comparatively enlightened — but merely represent the conventional social
attitudes of the day.

Alan’s exposure to this other, non-white world involves a series of incidents
and adventures — he goes to the village, attends a cockfight, grows closer
to his friends. But at the same time he becomes increasingly aware of the
social gulf that divides him from them. Part of this awareness comes from
his exposure to the poverty and squalor of the cane-cutters’ village, but
part also from a growing understanding of his own social class and the expectations
placed upon him by his parents. The divisions are cultural and religious,
but also linguistic; while Alan speaks a “correct” version of English, Kaiser
and Jaillin express themselves in the Creole-influenced language of the
countryside. The parallel worlds inhabited by the children hence become
a metaphor for the stark divisions, here expressed in terms of light and
darkness, of 1950s Trinidad:

The sun cast hard shadows against bright savannas in that land; there
were no grey declensions in tone. Knowing Kaiser and Jaillin, I lived the
contrasts more intensely than others of my high-class world.

This consciousness of difference, made more painful by an unrequited adolescent
passion, is a far cry from the banality of racism. In essence, the narrator
is caught between two mutually incomprehensible social orders, attracted
to the vitality of Kaiser and Jaillin, but nevertheless a product of his
own background. The relationship is finally ended when Alan’s father, alarmed
at what he views as an inappropriate intimacy between his son and Jaillin
(although this intimacy remains chaste), fires both Kaiser and Jaillin.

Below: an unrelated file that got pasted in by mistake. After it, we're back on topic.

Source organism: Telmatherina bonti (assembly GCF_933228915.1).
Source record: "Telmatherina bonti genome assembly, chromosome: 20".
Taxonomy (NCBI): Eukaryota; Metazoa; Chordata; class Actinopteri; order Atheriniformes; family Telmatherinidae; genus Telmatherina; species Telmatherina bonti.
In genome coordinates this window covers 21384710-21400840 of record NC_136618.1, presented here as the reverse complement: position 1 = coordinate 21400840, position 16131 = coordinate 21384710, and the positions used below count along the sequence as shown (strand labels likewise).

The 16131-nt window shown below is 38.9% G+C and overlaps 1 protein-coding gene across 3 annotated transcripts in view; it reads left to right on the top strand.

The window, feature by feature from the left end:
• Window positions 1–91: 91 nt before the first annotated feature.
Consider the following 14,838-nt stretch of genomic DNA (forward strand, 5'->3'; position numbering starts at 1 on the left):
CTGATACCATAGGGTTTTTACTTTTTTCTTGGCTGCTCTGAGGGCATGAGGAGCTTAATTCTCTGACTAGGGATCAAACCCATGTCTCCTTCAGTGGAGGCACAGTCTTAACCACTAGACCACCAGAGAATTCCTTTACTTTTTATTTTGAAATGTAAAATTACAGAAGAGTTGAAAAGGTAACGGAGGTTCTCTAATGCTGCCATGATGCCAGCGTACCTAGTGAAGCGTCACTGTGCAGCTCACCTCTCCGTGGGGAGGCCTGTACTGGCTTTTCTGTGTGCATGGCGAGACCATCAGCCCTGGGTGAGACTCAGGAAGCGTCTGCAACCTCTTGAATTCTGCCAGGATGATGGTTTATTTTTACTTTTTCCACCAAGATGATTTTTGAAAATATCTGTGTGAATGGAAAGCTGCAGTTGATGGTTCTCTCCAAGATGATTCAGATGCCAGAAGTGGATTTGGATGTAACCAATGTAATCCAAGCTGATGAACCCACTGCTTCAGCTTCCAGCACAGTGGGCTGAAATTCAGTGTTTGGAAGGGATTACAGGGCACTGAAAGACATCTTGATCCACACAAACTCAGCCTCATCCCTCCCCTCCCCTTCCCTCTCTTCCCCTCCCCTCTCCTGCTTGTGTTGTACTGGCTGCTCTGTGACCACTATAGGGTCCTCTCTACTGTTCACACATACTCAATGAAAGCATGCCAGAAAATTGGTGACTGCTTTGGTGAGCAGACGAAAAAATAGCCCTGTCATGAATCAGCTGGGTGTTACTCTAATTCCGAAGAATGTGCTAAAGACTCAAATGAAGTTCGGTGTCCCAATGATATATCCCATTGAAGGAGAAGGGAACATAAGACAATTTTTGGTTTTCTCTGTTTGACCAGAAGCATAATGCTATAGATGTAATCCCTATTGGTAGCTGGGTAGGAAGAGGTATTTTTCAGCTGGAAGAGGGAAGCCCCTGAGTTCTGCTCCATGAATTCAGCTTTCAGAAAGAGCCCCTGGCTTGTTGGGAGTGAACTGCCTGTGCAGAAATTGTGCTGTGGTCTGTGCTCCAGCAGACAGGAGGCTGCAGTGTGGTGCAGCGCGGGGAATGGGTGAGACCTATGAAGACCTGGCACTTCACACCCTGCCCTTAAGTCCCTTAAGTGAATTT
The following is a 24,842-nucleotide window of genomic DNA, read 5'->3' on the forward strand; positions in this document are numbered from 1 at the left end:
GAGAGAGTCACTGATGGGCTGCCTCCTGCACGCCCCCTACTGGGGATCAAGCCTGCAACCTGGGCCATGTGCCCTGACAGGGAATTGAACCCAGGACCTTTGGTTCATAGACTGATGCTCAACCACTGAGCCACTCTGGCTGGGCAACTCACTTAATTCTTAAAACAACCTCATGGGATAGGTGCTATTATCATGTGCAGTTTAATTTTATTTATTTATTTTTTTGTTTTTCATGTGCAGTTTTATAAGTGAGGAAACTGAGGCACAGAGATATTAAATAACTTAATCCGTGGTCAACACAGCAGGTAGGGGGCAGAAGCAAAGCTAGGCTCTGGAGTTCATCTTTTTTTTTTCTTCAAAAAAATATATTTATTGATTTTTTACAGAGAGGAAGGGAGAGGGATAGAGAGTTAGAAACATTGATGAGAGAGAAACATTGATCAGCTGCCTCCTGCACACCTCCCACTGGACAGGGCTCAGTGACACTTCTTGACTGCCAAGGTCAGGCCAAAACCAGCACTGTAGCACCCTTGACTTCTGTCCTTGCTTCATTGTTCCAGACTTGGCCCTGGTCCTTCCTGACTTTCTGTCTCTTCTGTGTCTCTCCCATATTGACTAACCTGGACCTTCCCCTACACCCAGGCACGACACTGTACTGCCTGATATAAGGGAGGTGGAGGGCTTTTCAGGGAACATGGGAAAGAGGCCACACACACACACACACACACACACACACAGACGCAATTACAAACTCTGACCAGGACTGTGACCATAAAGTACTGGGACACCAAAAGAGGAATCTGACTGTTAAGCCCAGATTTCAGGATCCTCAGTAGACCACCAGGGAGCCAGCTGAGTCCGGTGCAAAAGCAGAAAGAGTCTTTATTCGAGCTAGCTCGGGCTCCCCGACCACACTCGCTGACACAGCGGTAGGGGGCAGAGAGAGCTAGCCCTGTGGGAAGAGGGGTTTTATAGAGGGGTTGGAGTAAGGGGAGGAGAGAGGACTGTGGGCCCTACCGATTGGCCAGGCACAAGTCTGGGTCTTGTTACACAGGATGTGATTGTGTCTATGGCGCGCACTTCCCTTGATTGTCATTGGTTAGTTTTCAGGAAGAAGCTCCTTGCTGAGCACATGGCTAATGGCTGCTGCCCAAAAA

The three children go their separate ways, and in this sense Alan’s childhood
comes to an end.

When Alan meets Kaiser and Jaillin again some years later, it is as an
educated member of the white elite, but also as an individual still powerfully
aware of competing pulls on his loyalties and affections. Kaiser, we see,
has become a money-obsessed clerk, turning his back on traditional village
life, while Jaillin’s original elusive pride has hardened into a sour dislike
of men in general, and white men in particular. It is only at the very end
of the novel that she can confide to Alan how much she was in love with him
during that childhood period.

But by then, of course, it is all too late. The relationship with Jaillin
is like an emblem of Alan’s lost childhood, in which regret and yearning
are mixed with memories of happiness and pain. On the verge of leaving Trinidad
for a university education at Cambridge, Alan, now more than ever, feels
the dual nature of his attachment to Trinidad. On the one hand, as part of
the elite, he is conscious of the responsibilities and privileges that are
his by birth. On the other, this sense of social place “was a strain, and
conflicted with my sense of a West Indies growing in a new world and way
of life.” What Kaiser and Jaillin stand for, he finally understands, is “an
emerging, different, mixed, mutual love”, part, but not all, of his adult
identity.

Far from being crude and contemptible, Kaiser and Jaillin are ultimately
complex and highly sympathetic characters. They play a central role in an
evocative and deeply humane novel that is not about making cultural or racial
judgments or confusing difference with inequality. Rather, The Humming-Bird
Tree
is a book that deals in the most sensitive way with the joys and
pains of growing up, and growing up in a fractured society. This is not
racism, but an honest recognition of the contradictions and conflicts within
a colonial (and, to a lesser degree, post-colonial) order. And, above all,
it is a work of fiction.